There is, of course, that final question, which detractors love: what lies at the end of all this? Surely, in voting and watching, we were colluding in a vast empty promise. Setting aside the way the question assumes naivety and ignorance on the participants’ part – belied, for example, by Benny Tipene’s post-show media appearances (“I got what I wanted out of the show”) – and looks to deny them the chance we all have to fail spectacularly, it’s still worth asking. What kind of model of success, for instance, do the judges’ own music careers offer?
Most of the guest stars were almost laughably transient. One whose name I’ve forgotten was asked his advice for the contestants. “Enjoy it now cos it could all be gone tomorrow!” he said, and meant it.
Haunted by art but ruled by contingency, fleetingness, the scrapheap, this was always going to be an inauspicious setting for credible tales of lasting transformation. With vicious transparency and utter realism, the judges each hoped to avoid the “Over twenty-fives” section as mentors. The word “over” said it all. Predictions of a quick return to obscurity look accurate.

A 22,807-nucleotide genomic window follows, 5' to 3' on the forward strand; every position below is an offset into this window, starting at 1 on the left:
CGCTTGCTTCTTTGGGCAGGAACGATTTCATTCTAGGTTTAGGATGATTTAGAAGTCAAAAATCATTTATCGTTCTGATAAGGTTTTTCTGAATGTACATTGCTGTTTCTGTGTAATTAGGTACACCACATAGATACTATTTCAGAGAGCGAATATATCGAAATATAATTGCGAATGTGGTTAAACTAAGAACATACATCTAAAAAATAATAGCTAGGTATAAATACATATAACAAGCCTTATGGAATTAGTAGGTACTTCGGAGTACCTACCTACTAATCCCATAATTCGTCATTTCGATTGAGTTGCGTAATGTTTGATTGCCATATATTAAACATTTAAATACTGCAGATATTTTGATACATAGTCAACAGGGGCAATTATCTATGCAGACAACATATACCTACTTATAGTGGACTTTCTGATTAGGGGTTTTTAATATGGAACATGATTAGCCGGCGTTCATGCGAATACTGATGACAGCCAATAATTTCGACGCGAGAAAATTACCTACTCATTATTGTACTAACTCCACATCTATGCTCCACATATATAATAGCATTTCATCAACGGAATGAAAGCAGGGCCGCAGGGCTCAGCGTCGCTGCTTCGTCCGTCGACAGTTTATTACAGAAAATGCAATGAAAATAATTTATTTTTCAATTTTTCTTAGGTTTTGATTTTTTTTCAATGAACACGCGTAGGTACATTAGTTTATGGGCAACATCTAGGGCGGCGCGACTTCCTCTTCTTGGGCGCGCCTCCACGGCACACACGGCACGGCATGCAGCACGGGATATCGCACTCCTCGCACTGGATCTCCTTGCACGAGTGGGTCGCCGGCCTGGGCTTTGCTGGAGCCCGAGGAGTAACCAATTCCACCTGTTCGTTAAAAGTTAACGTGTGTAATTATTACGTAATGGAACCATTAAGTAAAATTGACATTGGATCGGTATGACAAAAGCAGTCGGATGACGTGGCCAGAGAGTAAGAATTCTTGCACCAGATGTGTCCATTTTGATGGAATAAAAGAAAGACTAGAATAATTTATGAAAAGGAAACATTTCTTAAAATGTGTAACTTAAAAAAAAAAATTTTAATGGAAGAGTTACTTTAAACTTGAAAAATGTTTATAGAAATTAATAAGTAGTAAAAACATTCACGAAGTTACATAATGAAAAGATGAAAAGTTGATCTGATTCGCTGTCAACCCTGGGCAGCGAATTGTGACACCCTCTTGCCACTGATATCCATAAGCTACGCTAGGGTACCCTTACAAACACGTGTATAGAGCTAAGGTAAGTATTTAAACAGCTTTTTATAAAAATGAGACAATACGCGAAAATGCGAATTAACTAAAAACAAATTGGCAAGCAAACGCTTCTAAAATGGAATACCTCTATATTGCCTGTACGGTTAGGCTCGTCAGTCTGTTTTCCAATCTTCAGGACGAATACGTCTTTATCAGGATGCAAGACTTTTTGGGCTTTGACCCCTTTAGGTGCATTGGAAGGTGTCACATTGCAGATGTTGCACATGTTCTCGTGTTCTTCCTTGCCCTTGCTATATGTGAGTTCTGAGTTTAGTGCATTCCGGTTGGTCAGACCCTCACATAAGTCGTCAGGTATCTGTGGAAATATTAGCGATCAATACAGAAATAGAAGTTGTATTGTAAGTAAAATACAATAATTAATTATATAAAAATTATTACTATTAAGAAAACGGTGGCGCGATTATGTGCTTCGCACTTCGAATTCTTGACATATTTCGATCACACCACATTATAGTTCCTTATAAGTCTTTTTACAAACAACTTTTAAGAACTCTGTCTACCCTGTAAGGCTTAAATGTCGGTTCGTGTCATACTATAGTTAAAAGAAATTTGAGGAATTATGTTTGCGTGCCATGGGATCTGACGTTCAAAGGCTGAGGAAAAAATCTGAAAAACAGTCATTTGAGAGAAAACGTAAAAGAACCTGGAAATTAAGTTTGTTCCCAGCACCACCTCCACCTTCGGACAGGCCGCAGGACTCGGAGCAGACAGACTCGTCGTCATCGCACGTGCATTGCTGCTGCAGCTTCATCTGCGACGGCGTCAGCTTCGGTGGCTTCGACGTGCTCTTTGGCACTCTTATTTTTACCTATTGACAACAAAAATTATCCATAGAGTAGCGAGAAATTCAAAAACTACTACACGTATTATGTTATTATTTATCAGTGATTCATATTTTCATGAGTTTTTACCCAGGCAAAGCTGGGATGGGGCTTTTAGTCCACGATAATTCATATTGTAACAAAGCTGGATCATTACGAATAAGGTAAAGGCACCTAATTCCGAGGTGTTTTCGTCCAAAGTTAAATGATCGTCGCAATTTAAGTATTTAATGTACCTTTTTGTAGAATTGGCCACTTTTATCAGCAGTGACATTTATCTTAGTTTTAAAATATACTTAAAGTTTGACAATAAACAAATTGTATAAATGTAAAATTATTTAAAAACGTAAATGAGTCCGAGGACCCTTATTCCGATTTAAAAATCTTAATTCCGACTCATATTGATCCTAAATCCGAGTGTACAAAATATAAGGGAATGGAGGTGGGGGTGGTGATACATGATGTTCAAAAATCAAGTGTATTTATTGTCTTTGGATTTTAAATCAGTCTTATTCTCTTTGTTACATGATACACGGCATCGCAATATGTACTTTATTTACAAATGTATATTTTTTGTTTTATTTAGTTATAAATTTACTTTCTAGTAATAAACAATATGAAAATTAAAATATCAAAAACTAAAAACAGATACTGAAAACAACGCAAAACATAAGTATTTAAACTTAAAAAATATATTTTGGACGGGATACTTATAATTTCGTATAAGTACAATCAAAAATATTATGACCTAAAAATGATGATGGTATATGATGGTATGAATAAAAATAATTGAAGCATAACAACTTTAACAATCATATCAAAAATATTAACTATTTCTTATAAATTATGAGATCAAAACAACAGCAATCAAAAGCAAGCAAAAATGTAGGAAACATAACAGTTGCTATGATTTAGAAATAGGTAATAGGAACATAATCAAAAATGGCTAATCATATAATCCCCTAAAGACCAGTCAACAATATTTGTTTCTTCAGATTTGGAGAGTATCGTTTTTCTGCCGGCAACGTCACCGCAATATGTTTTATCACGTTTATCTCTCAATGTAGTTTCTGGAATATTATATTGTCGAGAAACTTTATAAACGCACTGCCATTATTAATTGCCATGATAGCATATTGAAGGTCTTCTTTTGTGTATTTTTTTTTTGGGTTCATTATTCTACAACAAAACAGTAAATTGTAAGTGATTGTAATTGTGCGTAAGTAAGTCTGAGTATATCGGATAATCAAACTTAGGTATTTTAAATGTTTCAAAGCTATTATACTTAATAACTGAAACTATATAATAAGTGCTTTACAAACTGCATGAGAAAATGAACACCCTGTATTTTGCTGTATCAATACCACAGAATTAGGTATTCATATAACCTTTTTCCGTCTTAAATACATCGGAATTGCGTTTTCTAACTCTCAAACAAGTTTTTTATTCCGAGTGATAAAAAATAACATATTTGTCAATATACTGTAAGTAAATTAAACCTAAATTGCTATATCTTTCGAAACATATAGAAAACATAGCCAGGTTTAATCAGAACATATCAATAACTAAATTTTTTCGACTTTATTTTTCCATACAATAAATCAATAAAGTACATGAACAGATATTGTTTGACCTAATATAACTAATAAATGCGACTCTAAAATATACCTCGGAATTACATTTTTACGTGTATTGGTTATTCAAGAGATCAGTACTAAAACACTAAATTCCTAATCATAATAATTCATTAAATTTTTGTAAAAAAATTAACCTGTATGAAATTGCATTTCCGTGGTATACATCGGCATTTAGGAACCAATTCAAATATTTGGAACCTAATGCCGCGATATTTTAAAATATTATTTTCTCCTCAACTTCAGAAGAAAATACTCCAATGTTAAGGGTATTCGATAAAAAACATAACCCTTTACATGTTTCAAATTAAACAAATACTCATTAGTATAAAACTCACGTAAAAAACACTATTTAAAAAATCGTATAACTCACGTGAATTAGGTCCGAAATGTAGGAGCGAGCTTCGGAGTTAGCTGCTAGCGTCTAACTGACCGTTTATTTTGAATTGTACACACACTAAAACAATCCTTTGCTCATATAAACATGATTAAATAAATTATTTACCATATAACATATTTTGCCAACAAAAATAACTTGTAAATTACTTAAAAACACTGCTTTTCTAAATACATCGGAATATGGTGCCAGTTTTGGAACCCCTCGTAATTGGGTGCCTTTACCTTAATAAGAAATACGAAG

Yet for months of prime-time episodes, The X Factor – pure global product – sent a messy local version into the mainstream and in its anxiety-laden self-image showed us as complicated and involving a picture of our aspiring selves as we’ll see all year.
In this picture a lot of us have secret talents alongside our secret lives of pain; a lot of us are also not very well-off and brown – even if we’re white.
Naysayers also forget what even young Cassie knew – that performing a song is itself so chancy and so mysterious, that all bets are off until the last note sounds. How outrageous to want “a career” from something so flimsy, elusive and charged. Week after week we saw people lose the fight to – key word for the series – “connect”.
The rare successes were startling surprises, making Stan Walkers of us all.
The co-editors of Griffith REVIEW: Pacific Highways, Lloyd Jones and Julianne Schultz, and contributors will be discussing all things New Zealand at The Wheeler Centre in Melbourne (Feb 26), National Library of Australia in Canberra (Feb 27),Adelaide Writers Week (Mar 3) and New Zealand Writers Week (Mar 12).